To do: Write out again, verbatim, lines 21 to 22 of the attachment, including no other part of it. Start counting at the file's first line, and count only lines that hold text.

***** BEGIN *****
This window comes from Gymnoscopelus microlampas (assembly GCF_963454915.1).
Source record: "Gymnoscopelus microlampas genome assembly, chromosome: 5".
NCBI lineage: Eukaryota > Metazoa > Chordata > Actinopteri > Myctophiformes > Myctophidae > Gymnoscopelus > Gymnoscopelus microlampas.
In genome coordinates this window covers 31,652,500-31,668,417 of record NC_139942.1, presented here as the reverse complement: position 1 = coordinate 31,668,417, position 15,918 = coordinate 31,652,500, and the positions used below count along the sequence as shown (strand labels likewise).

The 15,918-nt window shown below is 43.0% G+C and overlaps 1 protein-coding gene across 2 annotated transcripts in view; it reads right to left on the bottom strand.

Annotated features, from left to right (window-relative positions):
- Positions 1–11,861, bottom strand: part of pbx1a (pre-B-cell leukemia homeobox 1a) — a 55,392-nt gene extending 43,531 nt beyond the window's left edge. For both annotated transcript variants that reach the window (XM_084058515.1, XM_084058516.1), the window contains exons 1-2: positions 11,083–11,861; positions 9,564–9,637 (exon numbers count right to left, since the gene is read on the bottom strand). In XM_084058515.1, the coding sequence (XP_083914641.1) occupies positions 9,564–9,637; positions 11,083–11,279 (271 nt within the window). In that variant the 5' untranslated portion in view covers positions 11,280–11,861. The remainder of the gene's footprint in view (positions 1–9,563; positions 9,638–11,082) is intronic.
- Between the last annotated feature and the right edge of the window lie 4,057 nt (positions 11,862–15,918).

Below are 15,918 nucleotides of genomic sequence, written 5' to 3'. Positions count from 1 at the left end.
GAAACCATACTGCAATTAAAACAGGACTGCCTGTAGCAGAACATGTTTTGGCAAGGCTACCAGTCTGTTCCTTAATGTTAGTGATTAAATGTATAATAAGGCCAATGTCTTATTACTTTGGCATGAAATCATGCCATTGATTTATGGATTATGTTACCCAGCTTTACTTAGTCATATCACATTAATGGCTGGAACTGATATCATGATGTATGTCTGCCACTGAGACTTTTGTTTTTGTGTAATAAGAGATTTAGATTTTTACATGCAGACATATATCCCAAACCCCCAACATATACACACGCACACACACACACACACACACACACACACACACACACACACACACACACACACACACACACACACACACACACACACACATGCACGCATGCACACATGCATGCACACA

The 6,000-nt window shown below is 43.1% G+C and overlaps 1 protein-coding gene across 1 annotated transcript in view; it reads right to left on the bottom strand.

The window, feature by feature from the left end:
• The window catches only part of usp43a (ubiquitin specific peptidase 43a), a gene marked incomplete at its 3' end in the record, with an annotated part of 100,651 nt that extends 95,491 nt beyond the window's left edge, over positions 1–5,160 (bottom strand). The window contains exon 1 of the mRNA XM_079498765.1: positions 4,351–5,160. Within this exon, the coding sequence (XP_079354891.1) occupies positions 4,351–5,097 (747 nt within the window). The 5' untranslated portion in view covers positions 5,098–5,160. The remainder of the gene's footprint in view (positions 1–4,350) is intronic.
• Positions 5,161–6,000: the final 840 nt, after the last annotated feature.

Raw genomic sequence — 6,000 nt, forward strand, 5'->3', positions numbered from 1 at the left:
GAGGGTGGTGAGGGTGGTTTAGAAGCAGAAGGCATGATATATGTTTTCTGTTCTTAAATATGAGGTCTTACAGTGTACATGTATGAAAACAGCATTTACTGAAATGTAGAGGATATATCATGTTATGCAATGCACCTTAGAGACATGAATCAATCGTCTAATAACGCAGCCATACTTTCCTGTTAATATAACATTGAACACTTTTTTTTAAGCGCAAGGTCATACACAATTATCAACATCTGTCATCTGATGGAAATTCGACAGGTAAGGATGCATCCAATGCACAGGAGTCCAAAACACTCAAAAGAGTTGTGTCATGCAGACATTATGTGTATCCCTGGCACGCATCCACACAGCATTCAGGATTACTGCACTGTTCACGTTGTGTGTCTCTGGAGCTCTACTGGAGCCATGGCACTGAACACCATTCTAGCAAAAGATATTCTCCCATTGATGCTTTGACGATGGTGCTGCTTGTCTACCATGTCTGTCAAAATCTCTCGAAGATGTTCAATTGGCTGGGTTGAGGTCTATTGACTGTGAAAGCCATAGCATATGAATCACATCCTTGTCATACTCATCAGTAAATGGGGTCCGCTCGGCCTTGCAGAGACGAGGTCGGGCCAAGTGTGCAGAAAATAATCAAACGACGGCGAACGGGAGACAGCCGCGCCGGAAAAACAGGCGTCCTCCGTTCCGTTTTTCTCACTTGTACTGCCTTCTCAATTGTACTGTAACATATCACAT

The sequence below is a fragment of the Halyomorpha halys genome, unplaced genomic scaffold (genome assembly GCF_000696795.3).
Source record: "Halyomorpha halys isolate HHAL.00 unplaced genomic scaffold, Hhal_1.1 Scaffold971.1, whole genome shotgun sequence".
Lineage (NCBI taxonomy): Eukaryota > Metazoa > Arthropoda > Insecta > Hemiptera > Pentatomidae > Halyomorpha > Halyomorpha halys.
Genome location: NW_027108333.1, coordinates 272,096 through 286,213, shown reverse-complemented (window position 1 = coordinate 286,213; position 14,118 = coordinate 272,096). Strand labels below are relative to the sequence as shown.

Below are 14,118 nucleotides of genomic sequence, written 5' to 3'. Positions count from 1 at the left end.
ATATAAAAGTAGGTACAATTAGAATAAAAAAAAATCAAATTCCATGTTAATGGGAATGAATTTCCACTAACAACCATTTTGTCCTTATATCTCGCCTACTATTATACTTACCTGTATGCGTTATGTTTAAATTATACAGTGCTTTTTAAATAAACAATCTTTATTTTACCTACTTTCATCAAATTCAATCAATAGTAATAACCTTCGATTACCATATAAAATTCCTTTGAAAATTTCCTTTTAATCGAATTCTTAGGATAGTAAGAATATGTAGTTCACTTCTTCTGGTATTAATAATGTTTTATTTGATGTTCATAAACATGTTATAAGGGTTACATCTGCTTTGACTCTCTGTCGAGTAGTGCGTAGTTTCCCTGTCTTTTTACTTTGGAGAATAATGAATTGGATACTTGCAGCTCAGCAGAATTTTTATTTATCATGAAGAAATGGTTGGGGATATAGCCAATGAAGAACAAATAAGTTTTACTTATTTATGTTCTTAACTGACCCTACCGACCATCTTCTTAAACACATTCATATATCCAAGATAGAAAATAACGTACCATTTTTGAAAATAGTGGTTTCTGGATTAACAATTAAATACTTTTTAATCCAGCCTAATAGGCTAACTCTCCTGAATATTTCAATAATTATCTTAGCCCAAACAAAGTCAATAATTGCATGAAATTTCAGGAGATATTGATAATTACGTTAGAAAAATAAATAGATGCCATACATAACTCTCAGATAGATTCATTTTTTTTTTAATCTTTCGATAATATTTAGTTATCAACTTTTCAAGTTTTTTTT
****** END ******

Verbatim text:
Below are 14,118 nucleotides of genomic sequence, written 5' to 3'. Positions count from 1 at the left end.
ATATAAAAGTAGGTACAATTAGAATAAAAAAAAATCAAATTCCATGTTAATGGGAATGAATTTCCACTAACAACCATTTTGTCCTTATATCTCGCCTACTATTATACTTACCTGTATGCGTTATGTTTAAATTATACAGTGCTTTTTAAATAAACAATCTTTATTTTACCTACTTTCATCAAATTCAATCAATAGTAATAACCTTCGATTACCATATAAAATTCCTTTGAAAATTTCCTTTTAATCGAATTCTTAGGATAGTAAGAATATGTAGTTCACTTCTTCTGGTATTAATAATGTTTTATTTGATGTTCATAAACATGTTATAAGGGTTACATCTGCTTTGACTCTCTGTCGAGTAGTGCGTAGTTTCCCTGTCTTTTTACTTTGGAGAATAATGAATTGGATACTTGCAGCTCAGCAGAATTTTTATTTATCATGAAGAAATGGTTGGGGATATAGCCAATGAAGAACAAATAAGTTTTACTTATTTATGTTCTTAACTGACCCTACCGACCATCTTCTTAAACACATTCATATATCCAAGATAGAAAATAACGTACCATTTTTGAAAATAGTGGTTTCTGGATTAACAATTAAATACTTTTTAATCCAGCCTAATAGGCTAACTCTCCTGAATATTTCAATAATTATCTTAGCCCAAACAAAGTCAATAATTGCATGAAATTTCAGGAGATATTGATAATTACGTTAGAAAAATAAATAGATGCCATACATAACTCTCAGATAGATTCATTTTTTTTTTAATCTTTCGATAATATTTAGTTATCAACTTTTCAAGTTTTTTTT